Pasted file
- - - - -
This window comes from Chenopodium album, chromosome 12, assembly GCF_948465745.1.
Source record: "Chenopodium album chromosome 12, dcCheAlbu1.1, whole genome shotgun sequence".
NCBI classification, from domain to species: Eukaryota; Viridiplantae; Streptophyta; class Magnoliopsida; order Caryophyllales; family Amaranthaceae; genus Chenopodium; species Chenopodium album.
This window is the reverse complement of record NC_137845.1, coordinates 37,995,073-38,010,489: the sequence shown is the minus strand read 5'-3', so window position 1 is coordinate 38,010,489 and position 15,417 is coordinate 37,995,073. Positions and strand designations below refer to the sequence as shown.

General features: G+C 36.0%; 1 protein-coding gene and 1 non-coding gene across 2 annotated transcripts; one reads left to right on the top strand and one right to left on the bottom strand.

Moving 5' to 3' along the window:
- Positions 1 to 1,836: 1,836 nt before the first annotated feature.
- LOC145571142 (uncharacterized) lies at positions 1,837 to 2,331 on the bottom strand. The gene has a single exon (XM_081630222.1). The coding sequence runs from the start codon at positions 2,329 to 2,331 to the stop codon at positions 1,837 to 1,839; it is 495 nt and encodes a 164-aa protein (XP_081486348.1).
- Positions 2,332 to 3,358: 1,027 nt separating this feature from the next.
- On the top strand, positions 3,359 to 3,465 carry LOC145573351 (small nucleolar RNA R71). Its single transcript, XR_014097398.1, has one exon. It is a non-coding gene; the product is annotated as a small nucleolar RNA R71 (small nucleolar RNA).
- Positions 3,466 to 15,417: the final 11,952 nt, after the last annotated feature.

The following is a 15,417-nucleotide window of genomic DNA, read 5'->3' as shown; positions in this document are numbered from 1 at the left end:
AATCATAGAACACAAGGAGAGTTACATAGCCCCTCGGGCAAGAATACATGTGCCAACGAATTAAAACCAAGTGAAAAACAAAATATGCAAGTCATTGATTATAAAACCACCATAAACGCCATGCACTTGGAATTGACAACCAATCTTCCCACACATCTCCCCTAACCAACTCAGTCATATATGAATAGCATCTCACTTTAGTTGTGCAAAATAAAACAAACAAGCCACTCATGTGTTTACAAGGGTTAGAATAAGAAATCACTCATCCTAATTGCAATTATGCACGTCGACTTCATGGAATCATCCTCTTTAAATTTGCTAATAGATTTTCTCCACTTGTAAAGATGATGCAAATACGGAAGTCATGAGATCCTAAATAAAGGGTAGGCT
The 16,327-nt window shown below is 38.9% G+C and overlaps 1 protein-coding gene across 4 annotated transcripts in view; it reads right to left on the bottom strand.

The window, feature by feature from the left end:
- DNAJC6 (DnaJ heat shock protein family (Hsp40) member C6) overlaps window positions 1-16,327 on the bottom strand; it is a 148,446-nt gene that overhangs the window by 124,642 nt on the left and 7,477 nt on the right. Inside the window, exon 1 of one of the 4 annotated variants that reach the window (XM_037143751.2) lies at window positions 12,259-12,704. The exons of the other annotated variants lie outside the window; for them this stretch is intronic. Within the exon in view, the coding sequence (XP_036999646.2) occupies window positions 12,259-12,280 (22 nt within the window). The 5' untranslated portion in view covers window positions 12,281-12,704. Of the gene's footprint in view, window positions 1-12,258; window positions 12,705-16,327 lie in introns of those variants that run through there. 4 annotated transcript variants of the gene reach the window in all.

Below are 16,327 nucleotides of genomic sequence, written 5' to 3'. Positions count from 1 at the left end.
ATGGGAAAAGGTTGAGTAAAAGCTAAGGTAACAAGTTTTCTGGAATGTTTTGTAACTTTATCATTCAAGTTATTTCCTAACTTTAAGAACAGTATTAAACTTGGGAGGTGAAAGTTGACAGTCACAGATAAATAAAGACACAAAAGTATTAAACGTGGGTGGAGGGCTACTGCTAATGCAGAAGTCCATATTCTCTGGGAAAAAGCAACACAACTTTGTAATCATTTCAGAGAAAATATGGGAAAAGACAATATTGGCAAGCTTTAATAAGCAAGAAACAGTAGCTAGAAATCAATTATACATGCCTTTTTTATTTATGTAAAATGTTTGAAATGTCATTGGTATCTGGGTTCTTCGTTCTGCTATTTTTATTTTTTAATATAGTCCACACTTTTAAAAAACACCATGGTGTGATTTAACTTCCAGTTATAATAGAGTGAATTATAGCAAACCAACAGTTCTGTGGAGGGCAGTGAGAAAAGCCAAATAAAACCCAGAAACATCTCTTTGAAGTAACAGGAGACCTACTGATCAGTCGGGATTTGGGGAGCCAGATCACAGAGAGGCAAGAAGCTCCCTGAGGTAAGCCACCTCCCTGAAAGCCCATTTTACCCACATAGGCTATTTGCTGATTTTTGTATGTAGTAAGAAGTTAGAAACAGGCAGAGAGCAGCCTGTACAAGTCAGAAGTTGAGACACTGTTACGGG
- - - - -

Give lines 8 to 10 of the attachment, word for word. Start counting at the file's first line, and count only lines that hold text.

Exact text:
- LOC145571142 (uncharacterized) lies at positions 1,837 to 2,331 on the bottom strand. The gene has a single exon (XM_081630222.1). The coding sequence runs from the start codon at positions 2,329 to 2,331 to the stop codon at positions 1,837 to 1,839; it is 495 nt and encodes a 164-aa protein (XP_081486348.1).
- Positions 2,332 to 3,358: 1,027 nt separating this feature from the next.
- On the top strand, positions 3,359 to 3,465 carry LOC145573351 (small nucleolar RNA R71). Its single transcript, XR_014097398.1, has one exon. It is a non-coding gene; the product is annotated as a small nucleolar RNA R71 (small nucleolar RNA).